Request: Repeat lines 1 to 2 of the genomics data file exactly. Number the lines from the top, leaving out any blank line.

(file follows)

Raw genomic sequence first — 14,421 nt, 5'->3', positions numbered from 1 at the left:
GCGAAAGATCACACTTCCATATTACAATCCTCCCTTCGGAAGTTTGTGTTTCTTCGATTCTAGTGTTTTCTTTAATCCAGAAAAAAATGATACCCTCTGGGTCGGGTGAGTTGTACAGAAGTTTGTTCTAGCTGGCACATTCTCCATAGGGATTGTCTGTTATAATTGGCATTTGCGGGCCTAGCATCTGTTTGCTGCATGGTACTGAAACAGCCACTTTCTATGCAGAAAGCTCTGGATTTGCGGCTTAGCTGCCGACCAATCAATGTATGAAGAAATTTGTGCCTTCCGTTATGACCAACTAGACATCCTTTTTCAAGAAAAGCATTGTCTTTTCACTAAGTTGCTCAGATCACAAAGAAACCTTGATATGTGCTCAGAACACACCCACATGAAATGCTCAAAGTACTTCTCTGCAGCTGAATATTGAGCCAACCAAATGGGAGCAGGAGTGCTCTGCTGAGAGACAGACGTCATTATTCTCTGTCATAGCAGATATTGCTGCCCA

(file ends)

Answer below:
Raw genomic sequence first — 14,421 nt, 5'->3', positions numbered from 1 at the left:
GCGAAAGATCACACTTCCATATTACAATCCTCCCTTCGGAAGTTTGTGTTTCTTCGATTCTAGTGTTTTCTTTAATCCAGAAAAAAATGATACCCTCTGGGTCGGGTGAGTTGTACAGAAGTTTGTTCTAGCTGGCACATTCTCCATAGGGATTGTCTGTTATAATTGGCATTTGCGGGCCTAGCATCTGTTTGCTGCATGGTACTGAAACAGCCACTTTCTATGCAGAAAGCTCTGGATTTGCGGCTTAGCTGCCGACCAATCAATGTATGAAGAAATTTGTGCCTTCCGTTATGACCAACTAGACATCCTTTTTCAAGAAAAGCATTGTCTTTTCACTAAGTTGCTCAGATCACAAAGAAACCTTGATATGTGCTCAGAACACACCCACATGAAATGCTCAAAGTACTTCTCTGCAGCTGAATATTGAGCCAACCAAATGGGAGCAGGAGTGCTCTGCTGAGAGACAGACGTCATTATTCTCTGTCATAGCAGATATTGCTGCCCA